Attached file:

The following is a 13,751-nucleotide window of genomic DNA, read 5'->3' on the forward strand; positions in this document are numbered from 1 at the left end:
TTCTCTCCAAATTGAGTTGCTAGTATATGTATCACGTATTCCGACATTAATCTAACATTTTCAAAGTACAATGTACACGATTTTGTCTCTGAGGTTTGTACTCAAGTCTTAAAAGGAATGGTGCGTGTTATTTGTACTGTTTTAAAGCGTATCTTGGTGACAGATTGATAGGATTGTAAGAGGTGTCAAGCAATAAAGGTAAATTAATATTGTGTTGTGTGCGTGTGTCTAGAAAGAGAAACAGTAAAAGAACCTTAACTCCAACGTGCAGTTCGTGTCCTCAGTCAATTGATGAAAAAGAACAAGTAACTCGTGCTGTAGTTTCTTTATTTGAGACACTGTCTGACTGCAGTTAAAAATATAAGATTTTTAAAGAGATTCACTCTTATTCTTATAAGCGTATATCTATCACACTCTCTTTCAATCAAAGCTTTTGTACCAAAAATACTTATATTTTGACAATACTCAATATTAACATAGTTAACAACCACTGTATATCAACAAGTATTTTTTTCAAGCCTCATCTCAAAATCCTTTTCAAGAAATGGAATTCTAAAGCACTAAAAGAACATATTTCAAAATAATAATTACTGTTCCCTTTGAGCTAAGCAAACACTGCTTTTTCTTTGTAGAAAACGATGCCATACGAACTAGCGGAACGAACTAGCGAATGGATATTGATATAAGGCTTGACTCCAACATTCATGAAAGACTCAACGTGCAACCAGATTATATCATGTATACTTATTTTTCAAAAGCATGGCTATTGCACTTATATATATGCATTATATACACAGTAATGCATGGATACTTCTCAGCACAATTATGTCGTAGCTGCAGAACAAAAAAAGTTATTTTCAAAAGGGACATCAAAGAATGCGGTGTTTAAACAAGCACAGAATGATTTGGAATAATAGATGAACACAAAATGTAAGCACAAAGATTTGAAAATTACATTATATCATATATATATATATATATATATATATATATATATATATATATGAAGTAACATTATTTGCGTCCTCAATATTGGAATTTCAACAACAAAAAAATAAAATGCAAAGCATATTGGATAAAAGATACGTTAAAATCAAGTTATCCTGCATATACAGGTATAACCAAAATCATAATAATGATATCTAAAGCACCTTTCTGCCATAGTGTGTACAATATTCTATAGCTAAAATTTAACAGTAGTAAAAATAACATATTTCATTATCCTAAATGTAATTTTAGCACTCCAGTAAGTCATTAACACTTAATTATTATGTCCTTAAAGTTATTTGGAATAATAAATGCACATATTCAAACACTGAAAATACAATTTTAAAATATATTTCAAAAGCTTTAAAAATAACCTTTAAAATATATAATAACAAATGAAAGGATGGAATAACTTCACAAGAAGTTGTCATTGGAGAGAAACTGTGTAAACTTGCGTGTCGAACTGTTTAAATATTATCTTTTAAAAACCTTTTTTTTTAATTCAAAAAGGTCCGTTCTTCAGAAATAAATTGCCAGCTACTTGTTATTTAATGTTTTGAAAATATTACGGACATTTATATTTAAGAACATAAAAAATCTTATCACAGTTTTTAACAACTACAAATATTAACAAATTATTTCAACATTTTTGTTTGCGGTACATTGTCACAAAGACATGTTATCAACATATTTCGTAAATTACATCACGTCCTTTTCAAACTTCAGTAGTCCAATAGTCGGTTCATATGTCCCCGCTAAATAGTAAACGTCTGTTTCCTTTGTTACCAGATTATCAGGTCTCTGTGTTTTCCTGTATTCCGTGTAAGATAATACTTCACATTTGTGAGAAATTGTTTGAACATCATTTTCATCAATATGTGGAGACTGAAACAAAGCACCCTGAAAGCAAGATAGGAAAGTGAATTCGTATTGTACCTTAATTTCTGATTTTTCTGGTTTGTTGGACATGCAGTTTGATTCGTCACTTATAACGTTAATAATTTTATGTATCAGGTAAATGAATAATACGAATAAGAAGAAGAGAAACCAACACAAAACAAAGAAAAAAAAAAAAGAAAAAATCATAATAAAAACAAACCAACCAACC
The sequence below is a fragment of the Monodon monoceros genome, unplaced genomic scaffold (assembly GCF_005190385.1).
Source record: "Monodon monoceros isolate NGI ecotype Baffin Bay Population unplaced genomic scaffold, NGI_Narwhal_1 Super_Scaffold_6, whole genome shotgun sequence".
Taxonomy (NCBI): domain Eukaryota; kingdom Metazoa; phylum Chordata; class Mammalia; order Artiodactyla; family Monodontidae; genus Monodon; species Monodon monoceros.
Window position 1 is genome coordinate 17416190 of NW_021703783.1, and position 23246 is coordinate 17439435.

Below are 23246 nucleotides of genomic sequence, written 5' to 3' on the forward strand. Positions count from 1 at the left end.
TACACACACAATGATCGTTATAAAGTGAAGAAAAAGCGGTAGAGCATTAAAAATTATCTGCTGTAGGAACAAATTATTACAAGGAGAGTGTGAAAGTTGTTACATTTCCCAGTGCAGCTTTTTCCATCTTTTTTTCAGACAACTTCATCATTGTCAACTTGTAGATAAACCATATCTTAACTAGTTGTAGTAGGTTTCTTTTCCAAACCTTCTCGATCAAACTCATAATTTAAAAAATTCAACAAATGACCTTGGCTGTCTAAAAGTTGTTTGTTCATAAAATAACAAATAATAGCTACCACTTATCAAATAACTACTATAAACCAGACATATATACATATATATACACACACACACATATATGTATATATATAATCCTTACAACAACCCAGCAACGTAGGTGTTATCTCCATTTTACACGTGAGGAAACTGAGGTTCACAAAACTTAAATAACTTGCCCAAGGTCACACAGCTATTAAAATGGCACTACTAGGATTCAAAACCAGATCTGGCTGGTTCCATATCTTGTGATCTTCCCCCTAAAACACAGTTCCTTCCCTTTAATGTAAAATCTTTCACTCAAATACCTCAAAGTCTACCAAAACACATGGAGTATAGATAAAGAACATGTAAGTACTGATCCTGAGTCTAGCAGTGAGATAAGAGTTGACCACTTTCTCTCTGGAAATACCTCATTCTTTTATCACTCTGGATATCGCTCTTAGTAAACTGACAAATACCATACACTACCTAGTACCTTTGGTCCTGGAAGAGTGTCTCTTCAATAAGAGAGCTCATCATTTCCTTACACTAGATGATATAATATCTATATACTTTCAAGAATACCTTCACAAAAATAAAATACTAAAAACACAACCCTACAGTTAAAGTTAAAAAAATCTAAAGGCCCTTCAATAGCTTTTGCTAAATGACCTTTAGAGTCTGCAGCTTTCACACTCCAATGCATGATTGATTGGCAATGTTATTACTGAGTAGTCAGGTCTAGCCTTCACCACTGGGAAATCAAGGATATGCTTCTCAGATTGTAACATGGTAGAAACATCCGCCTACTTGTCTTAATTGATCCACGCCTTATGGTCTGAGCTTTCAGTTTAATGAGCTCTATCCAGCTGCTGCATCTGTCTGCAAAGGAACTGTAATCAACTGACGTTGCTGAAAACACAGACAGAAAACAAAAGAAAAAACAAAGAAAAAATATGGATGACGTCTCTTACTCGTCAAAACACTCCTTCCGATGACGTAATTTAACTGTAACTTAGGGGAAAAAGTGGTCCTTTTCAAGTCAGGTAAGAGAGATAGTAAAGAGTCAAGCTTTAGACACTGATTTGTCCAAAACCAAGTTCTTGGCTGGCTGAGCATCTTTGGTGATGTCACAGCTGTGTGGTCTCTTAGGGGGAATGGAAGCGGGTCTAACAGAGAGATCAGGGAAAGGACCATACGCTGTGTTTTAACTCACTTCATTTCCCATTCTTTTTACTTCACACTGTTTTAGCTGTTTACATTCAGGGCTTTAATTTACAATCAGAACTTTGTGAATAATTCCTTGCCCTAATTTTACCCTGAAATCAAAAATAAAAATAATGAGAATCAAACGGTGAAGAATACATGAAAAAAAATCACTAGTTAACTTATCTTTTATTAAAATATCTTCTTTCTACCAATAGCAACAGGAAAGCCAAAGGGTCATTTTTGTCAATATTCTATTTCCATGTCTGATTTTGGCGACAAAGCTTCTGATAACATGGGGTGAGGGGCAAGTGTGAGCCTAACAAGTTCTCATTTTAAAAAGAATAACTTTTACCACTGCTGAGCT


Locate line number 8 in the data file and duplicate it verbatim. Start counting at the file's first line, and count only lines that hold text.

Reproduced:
TACACACACAATGATCGTTATAAAGTGAAGAAAAAGCGGTAGAGCATTAAAAATTATCTGCTGTAGGAACAAATTATTACAAGGAGAGTGTGAAAGTTGTTACATTTCCCAGTGCAGCTTTTTCCATCTTTTTTTCAGACAACTTCATCATTGTCAACTTGTAGATAAACCATATCTTAACTAGTTGTAGTAGGTTTCTTTTCCAAACCTTCTCGATCAAACTCATAATTTAAAAAATTCAACAAATGACCTTGGCTGTCTAAAAGTTGTTTGTTCATAAAATAACAAATAATAGCTACCACTTATCAAATAACTACTATAAACCAGACATATATACATATATATACACACACACACATATATGTATATATATAATCCTTACAACAACCCAGCAACGTAGGTGTTATCTCCATTTTACACGTGAGGAAACTGAGGTTCACAAAACTTAAATAACTTGCCCAAGGTCACACAGCTATTAAAATGGCACTACTAGGATTCAAAACCAGATCTGGCTGGTTCCATATCTTGTGATCTTCCCCCTAAAACACAGTTCCTTCCCTTTAATGTAAAATCTTTCACTCAAATACCTCAAAGTCTACCAAAACACATGGAGTATAGATAAAGAACATGTAAGTACTGATCCTGAGTCTAGCAGTGAGATAAGAGTTGACCACTTTCTCTCTGGAAATACCTCATTCTTTTATCACTCTGGATATCGCTCTTAGTAAACTGACAAATACCATACACTACCTAGTACCTTTGGTCCTGGAAGAGTGTCTCTTCAATAAGAGAGCTCATCATTTCCTTACACTAGATGATATAATATCTATATACTTTCAAGAATACCTTCACAAAAATAAAATACTAAAAACACAACCCTACAGTTAAAGTTAAAAAAATCTAAAGGCCCTTCAATAGCTTTTGCTAAATGACCTTTAGAGTCTGCAGCTTTCACACTCCAATGCATGATTGATTGGCAATGTTATTACTGAGTAGTCAGGTCTAGCCTTCACCACTGGGAAATCAAGGATATGCTTCTCAGATTGTAACATGGTAGAAACATCCGCCTACTTGTCTTAATTGATCCACGCCTTATGGTCTGAGCTTTCAGTTTAATGAGCTCTATCCAGCTGCTGCATCTGTCTGCAAAGGAACTGTAATCAACTGACGTTGCTGAAAACACAGACAGAAAACAAAAGAAAAAACAAAGAAAAAATATGGATGACGTCTCTTACTCGTCAAAACACTCCTTCCGATGACGTAATTTAACTGTAACTTAGGGGAAAAAGTGGTCCTTTTCAAGTCAGGTAAGAGAGATAGTAAAGAGTCAAGCTTTAGACACTGATTTGTCCAAAACCAAGTTCTTGGCTGGCTGAGCATCTTTGGTGATGTCACAGCTGTGTGGTCTCTTAGGGGGAATGGAAGCGGGTCTAACAGAGAGATCAGGGAAAGGACCATACGCTGTGTTTTAACTCACTTCATTTCCCATTCTTTTTACTTCACACTGTTTTAGCTGTTTACATTCAGGGCTTTAATTTACAATCAGAACTTTGTGAATAATTCCTTGCCCTAATTTTACCCTGAAATCAAAAATAAAAATAATGAGAATCAAACGGTGAAGAATACATGAAAAAAAATCACTAGTTAACTTATCTTTTATTAAAATATCTTCTTTCTACCAATAGCAACAGGAAAGCCAAAGGGTCATTTTTGTCAATATTCTATTTCCATGTCTGATTTTGGCGACAAAGCTTCTGATAACATGGGGTGAGGGGCAAGTGTGAGCCTAACAAGTTCTCATTTTAAAAAGAATAACTTTTACCACTGCTGAGCT